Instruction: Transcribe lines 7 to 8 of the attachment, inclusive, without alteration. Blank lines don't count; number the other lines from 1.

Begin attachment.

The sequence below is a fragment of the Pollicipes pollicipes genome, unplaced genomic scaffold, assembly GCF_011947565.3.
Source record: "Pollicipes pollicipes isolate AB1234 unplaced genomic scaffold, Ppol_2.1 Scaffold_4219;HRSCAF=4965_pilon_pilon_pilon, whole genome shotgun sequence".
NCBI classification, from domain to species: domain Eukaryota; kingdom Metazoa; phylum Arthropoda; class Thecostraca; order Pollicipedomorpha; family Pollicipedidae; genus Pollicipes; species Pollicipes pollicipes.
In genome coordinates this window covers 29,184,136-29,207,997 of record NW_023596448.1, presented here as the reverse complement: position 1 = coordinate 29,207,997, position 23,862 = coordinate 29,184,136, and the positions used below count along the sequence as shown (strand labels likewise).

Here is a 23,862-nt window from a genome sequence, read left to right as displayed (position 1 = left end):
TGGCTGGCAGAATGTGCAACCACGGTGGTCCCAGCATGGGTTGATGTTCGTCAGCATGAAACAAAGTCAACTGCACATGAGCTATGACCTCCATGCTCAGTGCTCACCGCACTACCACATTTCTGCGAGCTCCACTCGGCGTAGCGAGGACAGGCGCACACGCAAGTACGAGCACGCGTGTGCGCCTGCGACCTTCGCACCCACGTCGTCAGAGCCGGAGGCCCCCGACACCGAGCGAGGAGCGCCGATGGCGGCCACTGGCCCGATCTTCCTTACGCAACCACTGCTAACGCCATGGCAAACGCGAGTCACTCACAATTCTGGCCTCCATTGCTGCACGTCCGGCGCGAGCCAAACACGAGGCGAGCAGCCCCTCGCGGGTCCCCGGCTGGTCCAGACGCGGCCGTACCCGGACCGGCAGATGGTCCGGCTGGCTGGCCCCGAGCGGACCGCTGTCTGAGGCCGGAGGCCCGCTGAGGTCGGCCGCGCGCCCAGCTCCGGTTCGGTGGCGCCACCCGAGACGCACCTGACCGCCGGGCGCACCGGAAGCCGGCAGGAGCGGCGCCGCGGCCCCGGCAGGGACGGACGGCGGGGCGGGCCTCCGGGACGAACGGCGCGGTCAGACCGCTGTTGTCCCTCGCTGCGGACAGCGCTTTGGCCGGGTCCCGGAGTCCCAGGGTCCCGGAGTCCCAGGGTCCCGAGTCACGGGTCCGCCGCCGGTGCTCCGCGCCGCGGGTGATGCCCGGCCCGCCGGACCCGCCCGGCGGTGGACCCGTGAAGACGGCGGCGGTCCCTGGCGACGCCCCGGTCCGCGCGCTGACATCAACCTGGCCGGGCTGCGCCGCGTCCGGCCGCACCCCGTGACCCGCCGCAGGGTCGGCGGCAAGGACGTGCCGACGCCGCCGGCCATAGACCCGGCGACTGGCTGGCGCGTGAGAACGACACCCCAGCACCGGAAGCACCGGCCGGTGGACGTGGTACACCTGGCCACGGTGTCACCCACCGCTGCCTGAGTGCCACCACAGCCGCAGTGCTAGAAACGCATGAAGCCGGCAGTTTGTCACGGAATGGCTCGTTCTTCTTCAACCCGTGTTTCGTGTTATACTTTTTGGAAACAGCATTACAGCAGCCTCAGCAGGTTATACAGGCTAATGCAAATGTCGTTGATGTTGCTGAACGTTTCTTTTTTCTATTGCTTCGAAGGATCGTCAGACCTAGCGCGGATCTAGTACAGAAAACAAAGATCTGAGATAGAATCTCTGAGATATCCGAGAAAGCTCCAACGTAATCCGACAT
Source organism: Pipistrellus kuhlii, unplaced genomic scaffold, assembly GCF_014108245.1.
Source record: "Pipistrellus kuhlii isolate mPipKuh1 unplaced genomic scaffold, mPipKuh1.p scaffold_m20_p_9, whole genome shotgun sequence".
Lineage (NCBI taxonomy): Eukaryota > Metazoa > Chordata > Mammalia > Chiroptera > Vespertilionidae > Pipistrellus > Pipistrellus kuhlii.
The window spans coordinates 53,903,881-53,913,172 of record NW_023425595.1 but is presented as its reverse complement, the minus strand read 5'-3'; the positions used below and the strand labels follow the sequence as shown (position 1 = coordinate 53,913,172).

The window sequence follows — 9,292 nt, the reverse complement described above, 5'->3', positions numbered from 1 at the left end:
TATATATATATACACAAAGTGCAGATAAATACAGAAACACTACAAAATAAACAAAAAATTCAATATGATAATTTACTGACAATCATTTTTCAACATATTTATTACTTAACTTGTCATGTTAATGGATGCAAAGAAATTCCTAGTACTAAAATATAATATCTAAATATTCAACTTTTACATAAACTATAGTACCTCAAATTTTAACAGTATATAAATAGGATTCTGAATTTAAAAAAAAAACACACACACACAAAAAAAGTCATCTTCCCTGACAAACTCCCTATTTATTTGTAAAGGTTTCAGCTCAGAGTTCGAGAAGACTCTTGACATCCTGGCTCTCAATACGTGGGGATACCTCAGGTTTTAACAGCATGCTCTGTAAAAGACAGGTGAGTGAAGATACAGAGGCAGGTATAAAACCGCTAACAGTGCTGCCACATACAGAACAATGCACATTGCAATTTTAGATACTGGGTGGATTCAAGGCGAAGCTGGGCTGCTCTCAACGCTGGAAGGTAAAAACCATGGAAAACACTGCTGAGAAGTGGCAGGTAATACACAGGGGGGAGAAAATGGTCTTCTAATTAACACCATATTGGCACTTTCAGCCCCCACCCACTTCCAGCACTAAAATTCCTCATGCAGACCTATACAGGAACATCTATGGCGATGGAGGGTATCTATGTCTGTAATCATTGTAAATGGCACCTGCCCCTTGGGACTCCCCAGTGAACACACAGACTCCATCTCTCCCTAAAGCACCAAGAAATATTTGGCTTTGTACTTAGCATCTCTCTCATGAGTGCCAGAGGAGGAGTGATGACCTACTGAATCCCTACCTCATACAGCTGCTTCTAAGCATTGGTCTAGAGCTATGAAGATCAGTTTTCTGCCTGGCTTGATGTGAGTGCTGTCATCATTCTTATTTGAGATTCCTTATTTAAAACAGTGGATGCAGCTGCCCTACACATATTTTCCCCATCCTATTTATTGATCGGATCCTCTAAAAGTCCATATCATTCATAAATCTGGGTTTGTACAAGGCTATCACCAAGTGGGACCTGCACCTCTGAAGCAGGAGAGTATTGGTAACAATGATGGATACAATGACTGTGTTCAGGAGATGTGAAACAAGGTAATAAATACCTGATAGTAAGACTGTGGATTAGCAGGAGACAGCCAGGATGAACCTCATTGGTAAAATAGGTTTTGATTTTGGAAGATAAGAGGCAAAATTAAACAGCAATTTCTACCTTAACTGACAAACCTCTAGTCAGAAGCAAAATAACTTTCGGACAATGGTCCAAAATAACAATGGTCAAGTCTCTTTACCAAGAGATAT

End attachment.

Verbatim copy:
Source organism: Pipistrellus kuhlii, unplaced genomic scaffold, assembly GCF_014108245.1.
Source record: "Pipistrellus kuhlii isolate mPipKuh1 unplaced genomic scaffold, mPipKuh1.p scaffold_m20_p_9, whole genome shotgun sequence".